Ain't no party like a pumpkin party
If you're a parent of a school-aged child, you know the joys of curriculum night. Curriculum night is when you go to your kid's school in the evening and squeeze into tiny chairs underneath trapezoids and parallelograms dangling from the ceiling by strings. Then the teachers tell you all the ways they're going to force learning into your kid's brain.
I appreciate the teachers at our school but sometimes they offer unsolicited advice. At curriculum night they told us, "9:00 p.m. is too late a bedtime for a second grader." My impulse was to raise my hand and ask, "What if I put my second grader to bed at the respectable hour of 8:00 but he's still awake in his bed at 9:00? Should I then club him over the head like a baby seal to get him his much needed rest?"
In a newsletter sent home last month the teachers asked parents to make sure girls wear tights or shorts underneath their skirts because glimpses of underwear were distracting the boys and "it's never too early to teach our girls a little modesty." Finally, an answer to the nagging question "at what age do we start teaching girls they're responsible for boys' behavior?" The answer is seven-ish!
Ugh ugh ugggghhhhh. Hey Lucien, if you catch a glimpse of a girl's underwear, it's probably embarrassing for her so don't make a big deal about it and get your eyes back on your work where they belong. Personal responsibility and being respectful of others -- internalize it.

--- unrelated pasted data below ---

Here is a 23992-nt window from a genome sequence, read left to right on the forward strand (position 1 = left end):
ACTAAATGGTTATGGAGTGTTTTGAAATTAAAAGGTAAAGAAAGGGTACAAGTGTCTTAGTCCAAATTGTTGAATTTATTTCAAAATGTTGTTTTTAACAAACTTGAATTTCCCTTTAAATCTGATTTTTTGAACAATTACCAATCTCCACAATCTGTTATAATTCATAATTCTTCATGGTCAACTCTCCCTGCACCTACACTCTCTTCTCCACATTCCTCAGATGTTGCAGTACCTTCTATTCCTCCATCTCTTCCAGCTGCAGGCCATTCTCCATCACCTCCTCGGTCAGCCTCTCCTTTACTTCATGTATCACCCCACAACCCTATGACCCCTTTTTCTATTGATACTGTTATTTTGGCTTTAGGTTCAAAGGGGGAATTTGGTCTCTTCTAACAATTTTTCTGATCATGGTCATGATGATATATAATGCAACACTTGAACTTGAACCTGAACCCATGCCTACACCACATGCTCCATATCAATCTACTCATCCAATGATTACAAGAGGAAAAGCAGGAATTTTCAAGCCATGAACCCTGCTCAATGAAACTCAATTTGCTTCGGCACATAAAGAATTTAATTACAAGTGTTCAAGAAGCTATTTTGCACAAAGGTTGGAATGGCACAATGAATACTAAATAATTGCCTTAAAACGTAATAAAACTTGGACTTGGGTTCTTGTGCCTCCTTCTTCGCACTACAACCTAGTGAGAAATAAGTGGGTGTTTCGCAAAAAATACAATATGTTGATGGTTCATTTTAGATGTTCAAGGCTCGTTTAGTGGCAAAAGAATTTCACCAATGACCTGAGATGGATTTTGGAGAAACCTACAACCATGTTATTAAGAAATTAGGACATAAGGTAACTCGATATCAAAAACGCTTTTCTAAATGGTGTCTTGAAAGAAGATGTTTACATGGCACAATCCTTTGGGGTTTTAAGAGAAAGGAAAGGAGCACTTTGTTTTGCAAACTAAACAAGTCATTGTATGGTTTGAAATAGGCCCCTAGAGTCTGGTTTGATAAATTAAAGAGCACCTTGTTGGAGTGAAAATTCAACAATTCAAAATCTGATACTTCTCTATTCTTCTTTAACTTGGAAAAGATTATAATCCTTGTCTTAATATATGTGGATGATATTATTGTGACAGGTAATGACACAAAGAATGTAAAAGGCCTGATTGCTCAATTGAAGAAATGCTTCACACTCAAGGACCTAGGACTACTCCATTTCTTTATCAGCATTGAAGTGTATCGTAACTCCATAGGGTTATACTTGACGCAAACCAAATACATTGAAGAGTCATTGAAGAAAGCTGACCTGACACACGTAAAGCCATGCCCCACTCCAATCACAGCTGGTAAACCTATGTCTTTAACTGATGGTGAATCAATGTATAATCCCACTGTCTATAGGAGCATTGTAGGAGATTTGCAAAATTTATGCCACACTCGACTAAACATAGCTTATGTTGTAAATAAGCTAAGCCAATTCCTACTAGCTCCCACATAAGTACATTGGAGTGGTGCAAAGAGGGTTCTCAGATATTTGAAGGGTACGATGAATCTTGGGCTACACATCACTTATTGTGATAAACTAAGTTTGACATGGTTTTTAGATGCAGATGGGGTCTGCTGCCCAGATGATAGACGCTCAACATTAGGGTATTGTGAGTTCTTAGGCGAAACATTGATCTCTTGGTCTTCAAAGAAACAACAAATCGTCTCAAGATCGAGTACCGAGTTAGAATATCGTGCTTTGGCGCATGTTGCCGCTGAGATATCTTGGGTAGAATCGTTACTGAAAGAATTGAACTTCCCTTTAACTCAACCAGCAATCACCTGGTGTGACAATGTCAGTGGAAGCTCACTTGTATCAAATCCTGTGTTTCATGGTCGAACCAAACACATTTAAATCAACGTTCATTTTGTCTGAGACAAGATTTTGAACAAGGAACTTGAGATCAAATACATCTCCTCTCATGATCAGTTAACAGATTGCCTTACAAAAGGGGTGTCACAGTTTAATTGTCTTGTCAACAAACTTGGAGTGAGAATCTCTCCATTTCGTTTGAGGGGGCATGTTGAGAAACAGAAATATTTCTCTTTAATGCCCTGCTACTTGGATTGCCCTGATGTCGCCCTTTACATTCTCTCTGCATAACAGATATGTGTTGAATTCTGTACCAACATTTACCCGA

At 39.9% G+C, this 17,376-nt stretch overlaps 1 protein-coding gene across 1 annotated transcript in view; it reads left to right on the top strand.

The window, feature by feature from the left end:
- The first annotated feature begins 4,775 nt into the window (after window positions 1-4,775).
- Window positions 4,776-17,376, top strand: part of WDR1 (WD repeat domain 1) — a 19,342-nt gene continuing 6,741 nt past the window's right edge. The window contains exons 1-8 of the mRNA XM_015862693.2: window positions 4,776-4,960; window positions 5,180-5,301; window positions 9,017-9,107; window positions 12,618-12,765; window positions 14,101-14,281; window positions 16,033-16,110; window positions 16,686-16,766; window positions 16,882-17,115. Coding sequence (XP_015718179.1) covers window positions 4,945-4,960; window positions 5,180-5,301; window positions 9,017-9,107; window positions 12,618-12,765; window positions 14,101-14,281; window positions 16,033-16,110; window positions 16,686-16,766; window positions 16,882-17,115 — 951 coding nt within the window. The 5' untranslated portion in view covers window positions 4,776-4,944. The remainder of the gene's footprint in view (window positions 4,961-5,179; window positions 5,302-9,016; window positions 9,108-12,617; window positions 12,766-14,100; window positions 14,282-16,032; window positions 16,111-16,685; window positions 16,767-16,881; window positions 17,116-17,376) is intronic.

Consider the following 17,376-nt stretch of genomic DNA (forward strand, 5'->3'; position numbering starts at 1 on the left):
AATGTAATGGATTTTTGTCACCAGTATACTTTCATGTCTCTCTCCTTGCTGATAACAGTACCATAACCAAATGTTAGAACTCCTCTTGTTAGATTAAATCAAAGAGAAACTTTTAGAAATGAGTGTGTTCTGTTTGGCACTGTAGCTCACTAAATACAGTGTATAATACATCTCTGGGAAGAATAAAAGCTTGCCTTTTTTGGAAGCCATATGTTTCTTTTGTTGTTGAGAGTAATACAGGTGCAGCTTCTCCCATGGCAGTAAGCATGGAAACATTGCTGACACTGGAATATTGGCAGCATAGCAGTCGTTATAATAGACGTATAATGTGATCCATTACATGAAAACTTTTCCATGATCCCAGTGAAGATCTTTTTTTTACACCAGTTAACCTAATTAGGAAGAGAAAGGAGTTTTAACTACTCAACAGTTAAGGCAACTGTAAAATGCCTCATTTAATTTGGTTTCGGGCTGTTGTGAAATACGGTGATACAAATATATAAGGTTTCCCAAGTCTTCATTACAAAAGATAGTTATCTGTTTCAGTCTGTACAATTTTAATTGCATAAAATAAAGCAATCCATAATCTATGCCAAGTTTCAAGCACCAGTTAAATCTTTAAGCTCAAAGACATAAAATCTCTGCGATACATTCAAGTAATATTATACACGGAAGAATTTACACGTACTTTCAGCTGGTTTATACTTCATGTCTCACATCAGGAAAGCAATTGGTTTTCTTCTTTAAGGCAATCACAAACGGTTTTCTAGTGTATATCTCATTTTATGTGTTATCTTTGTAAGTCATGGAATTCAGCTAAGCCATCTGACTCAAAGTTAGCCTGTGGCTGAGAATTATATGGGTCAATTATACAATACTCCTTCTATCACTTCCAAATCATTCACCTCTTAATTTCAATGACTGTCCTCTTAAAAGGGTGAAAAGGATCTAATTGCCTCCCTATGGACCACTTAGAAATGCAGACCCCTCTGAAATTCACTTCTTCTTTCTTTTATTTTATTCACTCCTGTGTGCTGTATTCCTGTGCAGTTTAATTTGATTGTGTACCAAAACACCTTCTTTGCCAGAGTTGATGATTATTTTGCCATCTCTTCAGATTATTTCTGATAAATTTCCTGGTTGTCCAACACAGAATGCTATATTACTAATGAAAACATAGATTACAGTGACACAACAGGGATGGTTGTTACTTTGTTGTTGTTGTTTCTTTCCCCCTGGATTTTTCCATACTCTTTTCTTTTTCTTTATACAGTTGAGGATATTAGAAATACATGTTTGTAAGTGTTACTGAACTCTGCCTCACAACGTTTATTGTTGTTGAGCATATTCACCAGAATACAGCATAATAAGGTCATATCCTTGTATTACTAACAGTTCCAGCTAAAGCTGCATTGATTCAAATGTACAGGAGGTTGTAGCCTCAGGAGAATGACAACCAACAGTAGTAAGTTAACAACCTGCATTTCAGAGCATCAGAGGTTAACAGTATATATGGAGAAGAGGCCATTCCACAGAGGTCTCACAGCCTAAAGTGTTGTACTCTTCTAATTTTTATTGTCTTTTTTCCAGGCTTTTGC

So how many 911 calls have you made in the past 18 months? I've made four. One was the suspected bomb around the 4th of July last year. One was the angry guy walking down the middle of our street yelling and throwing rocks. One was the person who plowed over our traffic island in the middle of the night and knocked down the tree which had been lovingly planted there by our green thumb neighbor.
The fire department came and chopped down the tree because it was bent over and lying in the middle of the road. They chucked it onto the front lawn of Banister Abbey where I found my sad neighbor standing over it the next morning. He asked if I cut it down and I was slightly offended. I admit it didn't look good, tree being in my yard and all, but why would I cut down a tree in the middle of the night? I'm a very important room mother with numerous mysterious responsibilities. I must get my rest.
(This just in -- as room mother I was recently asked to purchase several pumpkins with which to decorate the preschool classroom. I accomplished my mission and stand at the ready awaiting further instructions.)
My fourth 911 call was this past weekend. I looked out my window around midnight while brushing my teeth and saw three young men trying to take down our street sign. They threw rocks at it and climbed on each others backs trying to get at it. When they began taking blocks from our retaining wall and stacking them at the base of the pole, I said "OK THAT'S QUITE ENOUGH, A**HOLES." I called my friends at 911, "Yo, it's MJ again."